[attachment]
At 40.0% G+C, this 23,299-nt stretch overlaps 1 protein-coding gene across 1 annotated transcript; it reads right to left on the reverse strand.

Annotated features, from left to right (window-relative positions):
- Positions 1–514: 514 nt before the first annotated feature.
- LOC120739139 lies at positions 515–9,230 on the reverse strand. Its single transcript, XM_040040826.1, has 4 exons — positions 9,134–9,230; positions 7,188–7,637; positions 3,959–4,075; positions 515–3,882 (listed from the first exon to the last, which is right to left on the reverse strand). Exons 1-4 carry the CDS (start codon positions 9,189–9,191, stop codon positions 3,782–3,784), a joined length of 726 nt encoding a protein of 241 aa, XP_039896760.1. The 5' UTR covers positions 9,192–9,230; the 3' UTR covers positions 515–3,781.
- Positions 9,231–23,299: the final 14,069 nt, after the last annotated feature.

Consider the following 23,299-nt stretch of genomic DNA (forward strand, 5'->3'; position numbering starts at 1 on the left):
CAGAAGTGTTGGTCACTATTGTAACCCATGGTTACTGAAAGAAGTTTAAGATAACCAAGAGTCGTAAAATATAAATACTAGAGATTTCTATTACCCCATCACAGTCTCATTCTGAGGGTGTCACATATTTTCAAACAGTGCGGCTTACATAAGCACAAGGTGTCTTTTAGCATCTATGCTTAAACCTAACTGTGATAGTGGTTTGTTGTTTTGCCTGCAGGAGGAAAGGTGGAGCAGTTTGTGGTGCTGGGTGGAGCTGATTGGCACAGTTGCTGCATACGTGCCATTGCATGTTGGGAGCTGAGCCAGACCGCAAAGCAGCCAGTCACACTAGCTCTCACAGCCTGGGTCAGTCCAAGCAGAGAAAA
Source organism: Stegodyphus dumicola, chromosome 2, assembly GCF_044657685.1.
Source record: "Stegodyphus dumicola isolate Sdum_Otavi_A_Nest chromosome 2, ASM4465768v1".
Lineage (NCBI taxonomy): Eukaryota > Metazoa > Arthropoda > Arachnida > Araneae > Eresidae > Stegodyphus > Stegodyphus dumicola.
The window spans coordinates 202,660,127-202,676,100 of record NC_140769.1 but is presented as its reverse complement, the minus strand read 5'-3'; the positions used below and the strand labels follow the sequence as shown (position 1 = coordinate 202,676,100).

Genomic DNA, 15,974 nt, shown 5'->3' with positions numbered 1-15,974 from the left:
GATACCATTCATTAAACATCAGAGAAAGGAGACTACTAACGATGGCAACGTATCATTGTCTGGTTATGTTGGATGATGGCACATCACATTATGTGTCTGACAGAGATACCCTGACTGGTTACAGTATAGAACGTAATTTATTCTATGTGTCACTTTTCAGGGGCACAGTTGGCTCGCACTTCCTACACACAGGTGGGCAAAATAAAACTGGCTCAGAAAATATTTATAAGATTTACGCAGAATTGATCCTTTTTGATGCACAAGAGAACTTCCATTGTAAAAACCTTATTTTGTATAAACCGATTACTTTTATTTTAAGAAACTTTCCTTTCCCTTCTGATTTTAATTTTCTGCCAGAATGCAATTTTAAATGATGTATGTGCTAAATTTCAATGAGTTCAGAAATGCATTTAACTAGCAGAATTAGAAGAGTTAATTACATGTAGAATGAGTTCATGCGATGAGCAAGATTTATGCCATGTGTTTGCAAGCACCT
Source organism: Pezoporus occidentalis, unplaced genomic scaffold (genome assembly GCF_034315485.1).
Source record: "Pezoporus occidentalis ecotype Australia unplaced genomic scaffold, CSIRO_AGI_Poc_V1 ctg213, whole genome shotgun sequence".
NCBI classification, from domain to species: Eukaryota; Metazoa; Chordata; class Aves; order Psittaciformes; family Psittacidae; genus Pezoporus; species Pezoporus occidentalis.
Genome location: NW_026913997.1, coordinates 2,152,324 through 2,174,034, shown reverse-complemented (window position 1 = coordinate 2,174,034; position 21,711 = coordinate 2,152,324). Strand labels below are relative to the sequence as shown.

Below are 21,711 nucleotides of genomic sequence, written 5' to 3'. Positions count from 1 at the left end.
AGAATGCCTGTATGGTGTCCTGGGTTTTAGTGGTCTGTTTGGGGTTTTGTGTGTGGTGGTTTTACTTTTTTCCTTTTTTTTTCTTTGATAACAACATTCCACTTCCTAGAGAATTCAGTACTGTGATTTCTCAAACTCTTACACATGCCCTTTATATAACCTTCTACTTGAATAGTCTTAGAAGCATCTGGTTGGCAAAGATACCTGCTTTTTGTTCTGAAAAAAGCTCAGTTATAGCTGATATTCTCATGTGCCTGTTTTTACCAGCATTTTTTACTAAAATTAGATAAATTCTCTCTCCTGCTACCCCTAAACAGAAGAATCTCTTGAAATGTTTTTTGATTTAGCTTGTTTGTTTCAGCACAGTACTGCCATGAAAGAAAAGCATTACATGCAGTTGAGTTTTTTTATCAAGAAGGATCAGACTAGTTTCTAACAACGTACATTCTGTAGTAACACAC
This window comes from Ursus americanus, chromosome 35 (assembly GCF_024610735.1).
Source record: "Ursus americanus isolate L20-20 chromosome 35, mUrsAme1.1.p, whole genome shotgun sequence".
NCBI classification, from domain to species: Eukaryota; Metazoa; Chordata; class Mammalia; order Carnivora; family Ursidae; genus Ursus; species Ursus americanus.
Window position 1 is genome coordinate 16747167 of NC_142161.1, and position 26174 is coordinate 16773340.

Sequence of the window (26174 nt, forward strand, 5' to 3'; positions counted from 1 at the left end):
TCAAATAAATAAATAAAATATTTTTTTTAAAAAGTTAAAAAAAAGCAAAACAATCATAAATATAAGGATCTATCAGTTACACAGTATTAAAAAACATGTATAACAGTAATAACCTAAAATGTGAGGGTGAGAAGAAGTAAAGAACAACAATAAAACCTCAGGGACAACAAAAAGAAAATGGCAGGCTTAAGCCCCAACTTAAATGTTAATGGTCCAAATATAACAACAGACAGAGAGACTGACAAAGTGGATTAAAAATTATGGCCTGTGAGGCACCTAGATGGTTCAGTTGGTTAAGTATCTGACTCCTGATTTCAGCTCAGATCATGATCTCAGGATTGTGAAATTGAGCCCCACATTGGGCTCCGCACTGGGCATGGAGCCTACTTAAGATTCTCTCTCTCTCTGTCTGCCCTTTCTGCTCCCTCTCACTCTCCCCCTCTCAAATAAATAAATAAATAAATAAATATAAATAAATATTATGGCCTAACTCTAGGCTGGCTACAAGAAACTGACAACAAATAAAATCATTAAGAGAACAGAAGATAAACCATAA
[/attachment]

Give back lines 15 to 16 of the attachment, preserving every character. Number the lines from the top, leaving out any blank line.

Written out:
Source record: "Pezoporus occidentalis ecotype Australia unplaced genomic scaffold, CSIRO_AGI_Poc_V1 ctg213, whole genome shotgun sequence".
NCBI classification, from domain to species: Eukaryota; Metazoa; Chordata; class Aves; order Psittaciformes; family Psittacidae; genus Pezoporus; species Pezoporus occidentalis.